Personally, I wasn’t overwhelmed with the stench by the time I got to her. She’d already lost some of her bloom. (Probably being visited by thousands of people takes a toll on a girl.)

Whether standing in line for over two hours for a minute in the limelight with this sultry Sumatran Stinker is your idea of fun, only you can decide.

As for me, I am happy that I went and hope we can look forward to a bright future ahead.

And now, I have camping to get packed for.¬† My son is totally puzzled as to why I would bother to stop and chat with you for this long anyway. For this reason, I’m attributing any typos to his impatience.

Asterisk Bedazzled Footnotes:

*Strangely enough, no one requests a corpse flower for their bridal bouquet. Probably due to having to wait decades to ensure you’ll have one in time for the nuptials.

**Look, I’m not a botanist. There’s plenty of sites you can go to for actual plant terminology and description. But we both know you aren’t going there, are you?!

 

 

 

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Good Grief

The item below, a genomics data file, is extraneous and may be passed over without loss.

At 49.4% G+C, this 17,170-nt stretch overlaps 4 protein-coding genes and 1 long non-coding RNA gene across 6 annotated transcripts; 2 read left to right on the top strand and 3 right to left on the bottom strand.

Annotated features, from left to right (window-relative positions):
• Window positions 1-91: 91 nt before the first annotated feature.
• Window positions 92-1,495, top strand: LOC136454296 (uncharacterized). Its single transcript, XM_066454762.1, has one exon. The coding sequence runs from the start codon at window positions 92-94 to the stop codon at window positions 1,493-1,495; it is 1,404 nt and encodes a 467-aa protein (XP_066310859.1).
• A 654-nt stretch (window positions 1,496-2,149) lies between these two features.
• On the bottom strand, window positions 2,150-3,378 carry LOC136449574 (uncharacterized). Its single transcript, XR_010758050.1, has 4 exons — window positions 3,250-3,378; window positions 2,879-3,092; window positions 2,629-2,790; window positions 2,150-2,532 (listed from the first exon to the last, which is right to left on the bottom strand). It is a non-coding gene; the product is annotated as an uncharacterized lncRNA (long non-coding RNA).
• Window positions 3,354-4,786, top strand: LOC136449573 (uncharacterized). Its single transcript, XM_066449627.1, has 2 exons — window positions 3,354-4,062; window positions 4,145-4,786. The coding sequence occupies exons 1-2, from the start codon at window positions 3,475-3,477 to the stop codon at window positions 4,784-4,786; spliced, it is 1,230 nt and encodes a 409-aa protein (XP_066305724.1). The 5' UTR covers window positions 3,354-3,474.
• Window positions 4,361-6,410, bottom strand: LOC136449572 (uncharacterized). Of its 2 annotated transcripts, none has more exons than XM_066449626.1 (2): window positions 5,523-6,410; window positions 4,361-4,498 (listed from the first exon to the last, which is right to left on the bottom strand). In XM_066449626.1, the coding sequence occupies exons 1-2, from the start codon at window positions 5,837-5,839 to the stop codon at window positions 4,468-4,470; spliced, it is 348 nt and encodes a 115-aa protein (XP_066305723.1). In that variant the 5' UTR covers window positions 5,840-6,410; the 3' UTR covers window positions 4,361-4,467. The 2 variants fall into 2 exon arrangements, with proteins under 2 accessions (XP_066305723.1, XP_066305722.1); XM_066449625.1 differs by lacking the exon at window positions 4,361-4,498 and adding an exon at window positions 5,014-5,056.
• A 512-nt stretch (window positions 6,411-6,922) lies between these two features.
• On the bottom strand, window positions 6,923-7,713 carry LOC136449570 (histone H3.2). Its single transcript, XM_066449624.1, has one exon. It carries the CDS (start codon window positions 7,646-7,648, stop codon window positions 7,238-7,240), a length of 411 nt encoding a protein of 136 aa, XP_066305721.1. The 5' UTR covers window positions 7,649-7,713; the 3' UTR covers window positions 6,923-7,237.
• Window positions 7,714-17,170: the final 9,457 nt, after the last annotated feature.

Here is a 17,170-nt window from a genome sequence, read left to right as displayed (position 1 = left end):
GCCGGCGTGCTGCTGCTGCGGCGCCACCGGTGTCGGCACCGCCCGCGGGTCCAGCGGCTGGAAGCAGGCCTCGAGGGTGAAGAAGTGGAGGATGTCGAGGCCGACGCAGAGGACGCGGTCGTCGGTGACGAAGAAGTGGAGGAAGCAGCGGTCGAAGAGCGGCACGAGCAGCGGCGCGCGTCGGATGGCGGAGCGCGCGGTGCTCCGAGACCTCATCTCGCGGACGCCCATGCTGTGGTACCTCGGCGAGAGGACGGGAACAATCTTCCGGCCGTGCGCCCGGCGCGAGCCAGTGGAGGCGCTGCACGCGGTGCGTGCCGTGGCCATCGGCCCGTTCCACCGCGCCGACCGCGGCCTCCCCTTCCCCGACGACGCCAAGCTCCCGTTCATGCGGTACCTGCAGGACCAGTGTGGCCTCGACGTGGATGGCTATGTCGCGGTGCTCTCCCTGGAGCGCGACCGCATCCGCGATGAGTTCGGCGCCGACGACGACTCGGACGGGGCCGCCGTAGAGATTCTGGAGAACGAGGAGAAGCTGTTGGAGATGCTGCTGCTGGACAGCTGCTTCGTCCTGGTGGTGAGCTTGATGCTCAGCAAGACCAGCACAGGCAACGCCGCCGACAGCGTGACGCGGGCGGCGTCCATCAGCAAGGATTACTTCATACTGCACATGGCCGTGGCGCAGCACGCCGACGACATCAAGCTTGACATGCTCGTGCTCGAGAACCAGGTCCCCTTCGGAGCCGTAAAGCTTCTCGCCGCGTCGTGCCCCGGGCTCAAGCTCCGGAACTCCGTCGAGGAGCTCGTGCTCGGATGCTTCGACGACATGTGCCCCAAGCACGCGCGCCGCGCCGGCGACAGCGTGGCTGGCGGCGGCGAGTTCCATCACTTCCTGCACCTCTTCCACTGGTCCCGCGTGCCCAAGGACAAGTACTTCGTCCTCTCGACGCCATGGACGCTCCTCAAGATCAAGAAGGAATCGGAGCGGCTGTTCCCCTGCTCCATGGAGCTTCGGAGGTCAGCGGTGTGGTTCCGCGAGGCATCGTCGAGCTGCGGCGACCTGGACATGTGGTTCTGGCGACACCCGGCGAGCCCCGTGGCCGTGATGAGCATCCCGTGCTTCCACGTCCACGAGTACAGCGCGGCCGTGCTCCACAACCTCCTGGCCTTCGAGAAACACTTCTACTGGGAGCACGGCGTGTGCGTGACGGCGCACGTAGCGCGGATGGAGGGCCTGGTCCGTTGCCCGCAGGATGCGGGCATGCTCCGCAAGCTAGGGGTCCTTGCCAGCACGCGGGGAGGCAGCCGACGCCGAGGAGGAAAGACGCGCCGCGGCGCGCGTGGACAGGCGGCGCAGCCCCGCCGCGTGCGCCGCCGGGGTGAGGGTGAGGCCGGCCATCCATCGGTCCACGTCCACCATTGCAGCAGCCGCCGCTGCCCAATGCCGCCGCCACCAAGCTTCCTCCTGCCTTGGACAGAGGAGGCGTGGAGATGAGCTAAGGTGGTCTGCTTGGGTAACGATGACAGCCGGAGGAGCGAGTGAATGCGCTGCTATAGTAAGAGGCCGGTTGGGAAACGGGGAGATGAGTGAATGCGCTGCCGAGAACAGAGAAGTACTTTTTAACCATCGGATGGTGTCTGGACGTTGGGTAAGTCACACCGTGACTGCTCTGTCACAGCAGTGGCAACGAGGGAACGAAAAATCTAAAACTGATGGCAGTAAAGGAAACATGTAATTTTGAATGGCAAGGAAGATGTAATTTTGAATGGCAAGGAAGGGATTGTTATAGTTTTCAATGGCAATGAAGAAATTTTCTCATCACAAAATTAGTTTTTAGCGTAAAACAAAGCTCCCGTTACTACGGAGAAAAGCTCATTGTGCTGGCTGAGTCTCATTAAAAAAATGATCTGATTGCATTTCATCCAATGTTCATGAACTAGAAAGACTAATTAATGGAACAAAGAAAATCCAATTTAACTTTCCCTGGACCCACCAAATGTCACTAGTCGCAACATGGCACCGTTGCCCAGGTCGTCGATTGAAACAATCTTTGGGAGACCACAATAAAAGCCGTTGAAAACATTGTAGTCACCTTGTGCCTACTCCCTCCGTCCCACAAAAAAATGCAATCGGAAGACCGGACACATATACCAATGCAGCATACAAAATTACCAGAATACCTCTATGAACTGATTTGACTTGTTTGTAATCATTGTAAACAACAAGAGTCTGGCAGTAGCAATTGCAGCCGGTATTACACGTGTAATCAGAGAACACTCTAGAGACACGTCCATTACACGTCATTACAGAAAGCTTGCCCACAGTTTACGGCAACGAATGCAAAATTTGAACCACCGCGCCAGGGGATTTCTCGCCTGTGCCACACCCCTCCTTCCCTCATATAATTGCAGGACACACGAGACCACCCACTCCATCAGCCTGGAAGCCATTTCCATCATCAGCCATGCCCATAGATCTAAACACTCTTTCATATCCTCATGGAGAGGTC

Sometimes I am caught unawares by the shock of death.

Even thirteen years later, I still grieve.

It catches me in odd moments.

Like today, watching the Monk series finale.

Where, eight years after the show ended, I have my own Monk moment.

 

*

Monk was a silly crime dramedy about a detective so torn by the death of his wife, he is unable to function without a massive number of coping skills that seem laughable to the world around him. These mechanisms for survival include: obsessive compulsive neatness, rigid need for control and cleanliness and order.* These tics are detrimental to his mental health and impede his ability to work in a normal job. They make for funny television, but a miserable reality.

I never saw the series when it was running. Back in 2002 I was living in Chicago, alternately trying to be a teacher and trying to get pregnant and failing at both. Then I succeeded in pregnancy, but completely tanked at teaching. But I had a husband and a son, so I kept going.

Until 2005, when my husband died.

And I stopped.

I stopped functioning, except at a nominal level where I met basic needs of my son and I cocooned myself from any changes that meant I had to face life.

I missed the entire span of the eight Monk seasons and only stumbled on it in its rerun afterlife where nothing ever truly dies.

And, today, I got to watch Adrian Monk resolve the death of his wife.